In the past few years, hands-on learning and do-it-yourself making have taken off in electronics and fabrication of soft and hard goods. This represents a new case of a perennial enterprise dynamic: Disruption. That's what happens when an established industry is confronted by a new technological way of doing things, and all habits, business models, and attitudes must change.
In this case, the established industry that is being disrupted is.... industry itself. The driving forces behind this sweeping change include increasing sophistication, ease-of-use, and accessibility of digital fabrication software and hardware tools; the lowering of costs of components and raw materials; the rise of wages around the world, making outsourcing a less viable alternative; affordable overnight and short-term shipping; information sharing on the internet; and an ecological imperative that encourages a more effective use of materials and energy.
Advocates of the maker movement are bullish on its potential for changing the way all industry operates -- including the way we design, make, sell, and distribute things, and even the way we learn about industrial production. On one level, this disruption seems inevitable and predetermined. However, the speed, breadth, and impact of this change are all uncertain. We have seen many highly viable technologies have little or no impact; and some have changed every aspect of the world. Will digital fabrication be the next search engine, or the next Segway?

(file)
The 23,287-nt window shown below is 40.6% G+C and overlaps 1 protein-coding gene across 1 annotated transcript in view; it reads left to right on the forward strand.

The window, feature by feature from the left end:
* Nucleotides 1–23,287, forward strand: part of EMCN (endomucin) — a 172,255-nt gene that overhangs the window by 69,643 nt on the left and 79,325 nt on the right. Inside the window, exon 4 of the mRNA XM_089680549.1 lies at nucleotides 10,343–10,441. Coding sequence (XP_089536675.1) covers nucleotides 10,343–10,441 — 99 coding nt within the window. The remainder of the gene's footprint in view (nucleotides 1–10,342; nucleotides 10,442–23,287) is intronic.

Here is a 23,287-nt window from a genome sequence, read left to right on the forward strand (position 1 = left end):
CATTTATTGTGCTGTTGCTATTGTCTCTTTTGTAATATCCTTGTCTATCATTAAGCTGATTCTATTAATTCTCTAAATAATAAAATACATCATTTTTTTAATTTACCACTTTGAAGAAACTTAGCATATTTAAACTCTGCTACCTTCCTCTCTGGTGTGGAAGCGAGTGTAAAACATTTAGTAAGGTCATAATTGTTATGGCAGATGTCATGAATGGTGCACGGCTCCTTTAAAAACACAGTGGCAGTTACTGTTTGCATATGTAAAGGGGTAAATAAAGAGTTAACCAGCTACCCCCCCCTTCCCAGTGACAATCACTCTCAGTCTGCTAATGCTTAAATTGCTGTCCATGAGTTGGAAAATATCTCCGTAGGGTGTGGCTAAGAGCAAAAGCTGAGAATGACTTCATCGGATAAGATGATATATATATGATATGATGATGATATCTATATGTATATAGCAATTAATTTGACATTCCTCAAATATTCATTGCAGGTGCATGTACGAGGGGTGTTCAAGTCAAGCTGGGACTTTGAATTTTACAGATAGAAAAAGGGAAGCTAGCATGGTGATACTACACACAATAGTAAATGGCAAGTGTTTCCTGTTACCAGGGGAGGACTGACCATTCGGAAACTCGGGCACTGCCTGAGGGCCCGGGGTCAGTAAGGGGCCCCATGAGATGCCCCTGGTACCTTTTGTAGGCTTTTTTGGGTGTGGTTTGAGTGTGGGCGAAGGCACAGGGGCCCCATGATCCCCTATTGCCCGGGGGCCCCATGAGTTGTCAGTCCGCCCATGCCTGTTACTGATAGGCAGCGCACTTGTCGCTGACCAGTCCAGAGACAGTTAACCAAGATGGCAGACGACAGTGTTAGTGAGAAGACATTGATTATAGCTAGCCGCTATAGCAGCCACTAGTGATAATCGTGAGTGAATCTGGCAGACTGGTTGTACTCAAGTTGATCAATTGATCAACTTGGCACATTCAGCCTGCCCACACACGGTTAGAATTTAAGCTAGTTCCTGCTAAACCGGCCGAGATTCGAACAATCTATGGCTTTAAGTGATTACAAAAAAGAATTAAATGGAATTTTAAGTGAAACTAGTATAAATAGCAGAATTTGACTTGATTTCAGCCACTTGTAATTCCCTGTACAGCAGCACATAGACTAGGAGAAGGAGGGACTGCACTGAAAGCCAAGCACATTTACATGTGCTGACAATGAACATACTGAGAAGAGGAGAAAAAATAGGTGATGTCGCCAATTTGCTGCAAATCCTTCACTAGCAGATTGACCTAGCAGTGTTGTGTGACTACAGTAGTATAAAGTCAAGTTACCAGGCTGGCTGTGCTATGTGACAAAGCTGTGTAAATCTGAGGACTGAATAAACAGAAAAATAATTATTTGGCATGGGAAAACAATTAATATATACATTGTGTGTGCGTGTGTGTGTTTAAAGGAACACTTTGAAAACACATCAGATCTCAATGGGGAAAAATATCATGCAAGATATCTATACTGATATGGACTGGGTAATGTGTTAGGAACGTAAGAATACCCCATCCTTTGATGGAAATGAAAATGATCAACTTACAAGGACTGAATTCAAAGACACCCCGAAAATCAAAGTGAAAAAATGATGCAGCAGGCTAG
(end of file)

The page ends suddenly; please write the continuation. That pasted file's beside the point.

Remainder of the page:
The aim of this class is to examine the potential size and impact of the maker movement and to consider the unexamined consequences of it. In assignments and discussion, students will articulate what the movement means to individuals, where it may lead industry and institutions, and how it could affect the fabric of industry. In the process, we will study existing knowledge about the dynamics of disruption, the cultural changes involved with changing technology, and the relationship between dynamic manufacturing and conventional manufacturing processes. Then we'll check our assumptions with research about the current reality of the movement.
This will be a discussion and research class. In-class discussions will be fed by assigned readings, students' research and interviews, and possibly invited guests. Final projects can include in-depth reports explaining the subjects at hand; well-researched scenarios about the possible directions this might take; or designs for methods, or practices or tools related to the subject at hand.